European Parliament Adopts Collective Redress Directive For Consumers - international litigation blog
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European Parliament Adopts Collective Redress Directive For Consumers

European Parliament Adopts Collective Redress Directive For Consumers


On 24 November 2020, the European Parliament (the EP) adopted a Directive on representative actions for the protection of the collective interests of consumers (the Collective Redress Directive or CRD).

The proposed CRD was initially published by the European Commission (the Commission) in April 2018. The proposal was then examined by the EP and by the Council of the European Union (the Council), which entered into interinstitutional negotiations in January 2020. The EP and the Council reached a political agreement on the final text of the Directive on 22 June 2020. On 4 November 2020, the Council adopted its position at first reading, which has now been formally approved by the EP and has since also been published in the Official Journal (Directive (EU) 2020/1828 of the European Parliament and of the Council of 25 November 2020 on representative actions for the protection of the collective interests of consumers and repealing Directive 2009/22/EC, O.J. (2020) L 409/1).

The CRD establishes an EU-wide “class action” or “representative action”. It covers infringements of EU law which are harmful to the collective interests of natural persons in their capacity as consumers, regardless of whether those consumers are referred to in the relevant instruments as “consumers”, “travellers”, “users”, “customers”, “retail investors”, “data subjects” or otherwise. Accordingly, representative actions may be brought not only for infringements of general EU consumer law, but also of EU rules pertaining to the protection of personal data, geo-blocking, financial services, energy and telecommunications.

The CRD provides for safeguards against the abusive litigation historically associated with class actions in other jurisdictions. First, it does not allow courts to impose punitive damages on the infringing trader. Second, it opts for the “loser pays principle”, which ensures that the unsuccessful party pays the procedural costs of the successful party. Third, EU Member States should ensure that the court or the administrative authority can dismiss manifestly unfounded cases as soon as it has received the necessary information to justify such a decision. Fourth, a further safeguard against abusive litigation is the eligibility for specific entities to represent groups of consumers harmed by relevant infringements of EU law. This is limited to so-called “Qualified Entities”, such as consumer organisations and public bodies.

In order to be eligible to bring cross-border actions, Qualified Entities will have to satisfy a set of criteria that are identical across the EU. Qualified Entities will thus have to (i) demonstrate 12 months of prior activity in protecting consumer interests; (ii) show a legitimate interest in protecting consumers; (iii) present a non-profit making character; (iv) demonstrate not being subject to insolvency proceedings; and (v) demonstrate not collaborating with parties that have economic interests opposed to those of consumers. By contrast, in order to be eligible to bring purely domestic representative actions, Qualified Entities will have to comply with criteria defined by national law. Generally, EU Member States are not expected to enact special rules but should instead apply to the general rules for representative actions as long as these do not encourage abusive litigation.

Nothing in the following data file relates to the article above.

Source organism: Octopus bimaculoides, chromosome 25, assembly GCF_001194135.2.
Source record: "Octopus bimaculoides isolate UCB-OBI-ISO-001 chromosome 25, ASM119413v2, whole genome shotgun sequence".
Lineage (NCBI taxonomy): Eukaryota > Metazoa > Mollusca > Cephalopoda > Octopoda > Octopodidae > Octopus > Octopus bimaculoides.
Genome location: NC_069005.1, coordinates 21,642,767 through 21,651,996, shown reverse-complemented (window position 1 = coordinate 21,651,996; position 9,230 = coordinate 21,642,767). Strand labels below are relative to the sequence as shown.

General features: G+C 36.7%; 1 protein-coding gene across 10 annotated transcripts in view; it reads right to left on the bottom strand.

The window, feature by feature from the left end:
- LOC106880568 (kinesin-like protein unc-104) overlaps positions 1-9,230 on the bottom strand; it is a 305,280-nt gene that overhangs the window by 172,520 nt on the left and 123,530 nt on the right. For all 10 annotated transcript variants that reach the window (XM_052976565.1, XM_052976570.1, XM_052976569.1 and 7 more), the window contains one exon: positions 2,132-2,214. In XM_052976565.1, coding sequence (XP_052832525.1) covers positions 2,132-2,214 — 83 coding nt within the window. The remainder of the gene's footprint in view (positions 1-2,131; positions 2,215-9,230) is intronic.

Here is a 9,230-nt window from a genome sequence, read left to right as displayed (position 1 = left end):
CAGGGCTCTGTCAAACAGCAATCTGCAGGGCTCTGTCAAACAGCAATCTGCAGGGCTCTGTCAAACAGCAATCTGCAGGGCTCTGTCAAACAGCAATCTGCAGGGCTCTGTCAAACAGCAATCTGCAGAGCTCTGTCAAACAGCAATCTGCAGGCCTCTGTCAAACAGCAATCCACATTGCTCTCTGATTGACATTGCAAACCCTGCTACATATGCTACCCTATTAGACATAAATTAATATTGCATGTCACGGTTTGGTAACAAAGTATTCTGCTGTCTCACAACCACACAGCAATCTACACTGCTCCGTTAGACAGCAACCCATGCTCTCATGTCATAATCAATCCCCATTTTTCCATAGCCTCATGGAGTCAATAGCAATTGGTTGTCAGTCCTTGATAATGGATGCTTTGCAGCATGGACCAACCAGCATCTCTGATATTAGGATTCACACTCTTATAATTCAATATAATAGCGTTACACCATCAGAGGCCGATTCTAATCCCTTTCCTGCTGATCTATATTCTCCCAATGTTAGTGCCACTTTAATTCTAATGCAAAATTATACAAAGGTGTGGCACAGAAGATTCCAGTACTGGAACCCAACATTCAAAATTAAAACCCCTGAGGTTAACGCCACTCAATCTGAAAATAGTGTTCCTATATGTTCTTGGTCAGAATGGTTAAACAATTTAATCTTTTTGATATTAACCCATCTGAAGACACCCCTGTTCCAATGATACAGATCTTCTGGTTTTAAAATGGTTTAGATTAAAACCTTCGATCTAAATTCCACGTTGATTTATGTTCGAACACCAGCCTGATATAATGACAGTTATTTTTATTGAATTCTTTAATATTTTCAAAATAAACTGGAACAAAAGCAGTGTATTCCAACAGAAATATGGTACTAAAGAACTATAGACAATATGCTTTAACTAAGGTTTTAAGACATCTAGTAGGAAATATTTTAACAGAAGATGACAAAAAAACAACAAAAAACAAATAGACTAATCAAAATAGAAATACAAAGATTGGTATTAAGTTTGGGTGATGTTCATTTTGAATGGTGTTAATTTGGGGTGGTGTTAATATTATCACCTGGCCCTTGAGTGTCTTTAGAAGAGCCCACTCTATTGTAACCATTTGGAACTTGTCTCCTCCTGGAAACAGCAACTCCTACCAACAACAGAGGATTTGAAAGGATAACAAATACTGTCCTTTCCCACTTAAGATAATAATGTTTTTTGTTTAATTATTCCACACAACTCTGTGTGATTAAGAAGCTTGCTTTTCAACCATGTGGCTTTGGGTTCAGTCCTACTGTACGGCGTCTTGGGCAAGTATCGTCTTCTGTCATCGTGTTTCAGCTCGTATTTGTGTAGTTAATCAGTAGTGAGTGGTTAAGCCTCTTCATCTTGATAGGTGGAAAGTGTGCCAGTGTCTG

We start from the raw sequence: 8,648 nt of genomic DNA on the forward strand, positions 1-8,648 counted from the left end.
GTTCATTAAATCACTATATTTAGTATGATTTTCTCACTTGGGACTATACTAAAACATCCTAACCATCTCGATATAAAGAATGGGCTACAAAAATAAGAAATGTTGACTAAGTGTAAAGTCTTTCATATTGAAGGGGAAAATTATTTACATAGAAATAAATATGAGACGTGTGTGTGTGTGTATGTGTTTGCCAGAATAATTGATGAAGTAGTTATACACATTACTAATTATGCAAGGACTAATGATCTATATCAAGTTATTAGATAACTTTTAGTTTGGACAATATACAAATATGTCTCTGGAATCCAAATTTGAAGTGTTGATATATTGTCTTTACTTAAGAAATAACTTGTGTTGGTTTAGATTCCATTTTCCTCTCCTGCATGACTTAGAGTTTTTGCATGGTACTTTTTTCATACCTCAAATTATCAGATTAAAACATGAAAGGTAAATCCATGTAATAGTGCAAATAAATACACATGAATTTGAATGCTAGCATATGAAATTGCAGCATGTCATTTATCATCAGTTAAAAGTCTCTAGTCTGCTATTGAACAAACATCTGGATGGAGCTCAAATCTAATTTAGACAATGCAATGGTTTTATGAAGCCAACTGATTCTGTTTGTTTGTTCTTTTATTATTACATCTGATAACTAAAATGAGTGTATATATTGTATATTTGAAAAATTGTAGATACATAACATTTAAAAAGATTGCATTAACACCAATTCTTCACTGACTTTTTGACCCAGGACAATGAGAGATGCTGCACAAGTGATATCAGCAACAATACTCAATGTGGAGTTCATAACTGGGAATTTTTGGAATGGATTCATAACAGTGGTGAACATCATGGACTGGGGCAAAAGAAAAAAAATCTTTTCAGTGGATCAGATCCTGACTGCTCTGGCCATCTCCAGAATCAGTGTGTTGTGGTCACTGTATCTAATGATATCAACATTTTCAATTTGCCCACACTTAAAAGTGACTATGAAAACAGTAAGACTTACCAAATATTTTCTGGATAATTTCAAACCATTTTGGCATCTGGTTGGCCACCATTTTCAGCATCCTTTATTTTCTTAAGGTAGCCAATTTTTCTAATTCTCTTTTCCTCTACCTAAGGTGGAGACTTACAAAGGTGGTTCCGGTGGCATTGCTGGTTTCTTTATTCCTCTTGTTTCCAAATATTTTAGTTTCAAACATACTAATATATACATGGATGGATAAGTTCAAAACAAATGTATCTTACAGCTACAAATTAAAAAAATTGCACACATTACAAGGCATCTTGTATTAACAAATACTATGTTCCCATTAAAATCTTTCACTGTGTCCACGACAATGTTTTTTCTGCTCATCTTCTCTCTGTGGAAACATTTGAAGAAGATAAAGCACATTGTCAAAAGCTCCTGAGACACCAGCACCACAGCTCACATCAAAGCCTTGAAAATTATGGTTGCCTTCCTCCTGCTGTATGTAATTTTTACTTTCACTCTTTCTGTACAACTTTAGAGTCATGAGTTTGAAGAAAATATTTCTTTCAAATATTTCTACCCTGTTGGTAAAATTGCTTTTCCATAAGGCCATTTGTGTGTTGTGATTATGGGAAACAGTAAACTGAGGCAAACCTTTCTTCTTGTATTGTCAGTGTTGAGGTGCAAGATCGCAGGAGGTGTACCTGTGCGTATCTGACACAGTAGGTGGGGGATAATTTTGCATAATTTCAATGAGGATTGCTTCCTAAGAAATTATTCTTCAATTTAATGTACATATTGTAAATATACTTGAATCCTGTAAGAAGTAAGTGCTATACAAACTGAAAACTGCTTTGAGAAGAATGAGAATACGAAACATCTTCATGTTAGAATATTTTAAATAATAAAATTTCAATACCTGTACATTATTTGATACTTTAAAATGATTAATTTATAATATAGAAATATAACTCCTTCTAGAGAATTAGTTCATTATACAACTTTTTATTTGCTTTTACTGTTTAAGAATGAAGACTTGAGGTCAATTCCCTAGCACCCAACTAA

Representative actions may seek injunctive measures and/or redress measures. Injunctive measures are described as measures aiming to protect the collective interests of consumers, irrespective of whether any actual loss or damage is suffered by individual consumers and irrespective of whether the practice was committed intentionally or as a result of negligence. Such measures can require a practice to be ceased or require traders to take specific action (e.g., providing consumers with information that was previously missing). Redress measures, in contrast, are defined as measures requiring a trader to provide consumers actually affected by a violation of a relevant provision of EU law with remedies, such as compensation, repair, replacement, a price reduction, contract termination or reimbursement of the price paid, as appropriate and available under EU or national law.

In order to be able to respect their legal traditions, each Member State has the choice between an opt-in mechanism, an opt-out mechanism, or a combination of the two for redress measures. It will also be for the Member State to decide at which stage of the proceedings consumers should exercise this right. Under an opt-in mechanism, consumers are required to make an express wish to be represented by the Qualified Entity in the representative action for redress measures. In an opt-out mechanism, consumers are required to express their wish not to be represented by the Qualified Entity.

EU Member States will have until 25 December 2022 to implement the provisions of the CRD and will have to apply them from 25 June 2023.

This post was largely based on an article published in the November 2020 edition of Van Bael & Bellis’ newsletter on Belgian Business Law.

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